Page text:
Continuing this #throwbackthursday series with journal entries I wrote after receiving Tokudo Ordination in 2004. I talk a bit about the other people attending the training session with me – I guess I was kind of bitter! Reading now, I think I painted with a bit too broad a brush – unfortunately, the jerks often make the strongest impression. As in part one, I’ve added a couple of notes.
February 29th, 2004
One of the interesting things about Jodo Shinshu is that the priests can marry. Actually, they’re more often called “ministers” in English because of this (paralleling them with Protestant ministers vs. Catholic priests or monks), but in Japanese the same term, “soryo” 僧侶 is used. Shinran, the founder of the sect who lived from 1173-1262, was one of the first monks in Japan to openly marry, and his interpretation of Buddhism reflects this. (Actually, almost all Japanese Buddhist sects allow marriage, though most of them only since the Meiji Period, i.e., since about 1868.)
A corollary to this is that temples are passed on from father to son. So most Jodo Shinshu ministers are from “temple families”. If they’re the oldest son, they’re expected to take over the temple when their father retires or dies. If they’re the oldest daughter, they’re expected to marry someone who will then be adopted and take over. (1)
As a result, most of the 120 people that were in tokudo with me were from temple families. Most were from the ages of 18-25. Many, if not most of them, were there out of obligation, not because they wanted to become priests. (2) Therefore, 40-50% of them slept through 80-90% of the lectures. Many of them were really spoiled. A few of them were really ridiculous, clueless. Some of them really didn’t want to be there. The leader of my group had the most disinterested look on his face 99% of the time. A couple of the guys in my group were real clowns – they would never shut up, always making stupid jokes or mocking the chanting, teachers, etc.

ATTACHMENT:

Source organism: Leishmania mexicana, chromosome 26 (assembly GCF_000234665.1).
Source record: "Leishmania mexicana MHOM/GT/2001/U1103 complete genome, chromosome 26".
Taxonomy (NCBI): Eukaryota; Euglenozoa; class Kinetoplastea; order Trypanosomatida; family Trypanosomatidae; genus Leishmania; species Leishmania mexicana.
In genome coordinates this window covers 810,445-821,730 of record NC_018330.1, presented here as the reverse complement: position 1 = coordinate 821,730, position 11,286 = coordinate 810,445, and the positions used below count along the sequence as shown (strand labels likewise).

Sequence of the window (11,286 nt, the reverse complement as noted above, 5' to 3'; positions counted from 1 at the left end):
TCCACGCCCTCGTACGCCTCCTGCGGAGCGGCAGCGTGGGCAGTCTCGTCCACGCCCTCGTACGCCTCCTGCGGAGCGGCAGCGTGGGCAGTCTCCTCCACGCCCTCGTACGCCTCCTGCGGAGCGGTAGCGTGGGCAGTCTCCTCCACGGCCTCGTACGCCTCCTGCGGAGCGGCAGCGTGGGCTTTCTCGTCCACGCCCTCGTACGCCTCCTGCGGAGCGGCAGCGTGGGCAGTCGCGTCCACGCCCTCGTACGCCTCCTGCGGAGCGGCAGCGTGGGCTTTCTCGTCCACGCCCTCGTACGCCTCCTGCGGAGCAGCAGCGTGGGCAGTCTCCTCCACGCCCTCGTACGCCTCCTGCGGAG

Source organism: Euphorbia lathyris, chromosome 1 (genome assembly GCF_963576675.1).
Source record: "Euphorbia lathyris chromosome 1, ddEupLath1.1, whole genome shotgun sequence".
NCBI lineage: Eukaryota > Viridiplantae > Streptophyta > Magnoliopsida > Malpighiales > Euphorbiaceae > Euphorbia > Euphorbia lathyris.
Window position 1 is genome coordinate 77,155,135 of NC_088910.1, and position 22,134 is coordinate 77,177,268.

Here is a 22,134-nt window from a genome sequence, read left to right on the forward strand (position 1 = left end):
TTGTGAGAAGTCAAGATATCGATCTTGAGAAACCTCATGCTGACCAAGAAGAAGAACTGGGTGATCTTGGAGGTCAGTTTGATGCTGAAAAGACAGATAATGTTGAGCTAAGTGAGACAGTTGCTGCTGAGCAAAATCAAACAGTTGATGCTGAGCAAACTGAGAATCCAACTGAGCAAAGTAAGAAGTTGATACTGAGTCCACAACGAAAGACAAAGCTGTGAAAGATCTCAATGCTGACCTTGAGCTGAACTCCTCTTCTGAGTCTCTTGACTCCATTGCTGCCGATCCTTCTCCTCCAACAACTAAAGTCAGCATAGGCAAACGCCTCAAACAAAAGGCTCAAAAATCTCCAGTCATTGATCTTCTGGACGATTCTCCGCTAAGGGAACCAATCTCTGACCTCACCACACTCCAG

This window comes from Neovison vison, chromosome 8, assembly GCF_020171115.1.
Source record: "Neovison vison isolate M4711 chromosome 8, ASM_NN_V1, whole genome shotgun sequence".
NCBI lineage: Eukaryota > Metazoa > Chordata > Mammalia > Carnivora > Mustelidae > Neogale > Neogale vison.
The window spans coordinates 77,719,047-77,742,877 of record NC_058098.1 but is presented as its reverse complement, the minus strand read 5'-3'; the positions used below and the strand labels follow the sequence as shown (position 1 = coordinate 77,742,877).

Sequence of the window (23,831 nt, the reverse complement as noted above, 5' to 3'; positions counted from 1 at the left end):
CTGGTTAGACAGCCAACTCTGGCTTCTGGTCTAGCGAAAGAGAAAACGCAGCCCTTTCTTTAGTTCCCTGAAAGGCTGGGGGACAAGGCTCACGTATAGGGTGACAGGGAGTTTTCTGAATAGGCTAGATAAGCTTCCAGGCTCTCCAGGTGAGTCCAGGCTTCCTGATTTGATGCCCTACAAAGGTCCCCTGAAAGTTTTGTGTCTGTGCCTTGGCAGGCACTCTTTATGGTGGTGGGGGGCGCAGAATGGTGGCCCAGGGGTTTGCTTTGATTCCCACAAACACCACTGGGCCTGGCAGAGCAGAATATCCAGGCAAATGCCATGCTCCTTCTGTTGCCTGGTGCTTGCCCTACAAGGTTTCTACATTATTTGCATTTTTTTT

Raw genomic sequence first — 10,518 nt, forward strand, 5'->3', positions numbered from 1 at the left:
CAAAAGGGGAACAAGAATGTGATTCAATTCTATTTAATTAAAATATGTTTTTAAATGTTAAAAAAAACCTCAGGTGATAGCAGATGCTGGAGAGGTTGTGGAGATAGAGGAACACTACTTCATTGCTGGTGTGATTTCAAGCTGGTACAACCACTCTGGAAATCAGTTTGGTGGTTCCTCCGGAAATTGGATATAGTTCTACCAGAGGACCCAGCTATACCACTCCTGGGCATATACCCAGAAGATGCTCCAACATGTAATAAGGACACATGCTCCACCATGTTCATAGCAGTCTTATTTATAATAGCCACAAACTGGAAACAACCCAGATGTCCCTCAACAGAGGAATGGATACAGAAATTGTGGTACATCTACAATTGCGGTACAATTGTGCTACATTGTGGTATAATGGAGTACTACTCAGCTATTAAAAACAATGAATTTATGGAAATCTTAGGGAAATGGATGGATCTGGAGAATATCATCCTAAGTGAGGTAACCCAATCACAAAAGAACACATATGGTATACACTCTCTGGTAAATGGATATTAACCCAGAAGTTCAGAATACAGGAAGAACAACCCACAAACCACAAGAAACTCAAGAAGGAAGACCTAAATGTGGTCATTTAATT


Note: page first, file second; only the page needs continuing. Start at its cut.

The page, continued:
Of course, there were exceptions. Most of the people who were interested in what was going on were older – maybe late 20s and up. A few of the people in my group were really great – even if they weren’t totally interested in Buddhism, they worked and studied really hard. I’m really glad to have met them, and look forward to continuing the friendships that developed there. It was definitely a shared experience – I’ll always remember these guys as members of my tokudo group.
All said, it’s a very strange system – fortunately not being perpetuated in America. Hopefully some of these people will really hear the Buddha Dharma at some point in their lives and awaken the aspiration to help people, rather than just treat it as a job that they would rather not be doing…
To be continued…
Here’s a picture of some of the group – this was taken on the morning of the Tokudo ceremony after the training session is over – I believe I am the person in the lower left corner looking at the camera.
(1) One woman in my class at Ryukoku University was the only daughter – her intention was to become the “jushoku” (resident minister) herself, rather than marry a man who would be adopted into the family and become jushoku. My impression is that Nishi Hongwanji has a lot of potential to be socially progressive, but is also characterized by a lot of the social mores and attitudes of the dominant society.
(2) Please remember, these numbers are not based on any kind of research, they are purely my own observations. Looking back, I think I was a bit harsh in this section. I think some of the attitudes I saw can be connected to the difficulty of the training session – everyone is exhausted from lack of decent sleep and the strenuous schedule – as well as the general attitude of the training – it is definitely “strict” as opposed to “nurturing” – and we actually had it easy compared to how it used to be! But that’s for another entry…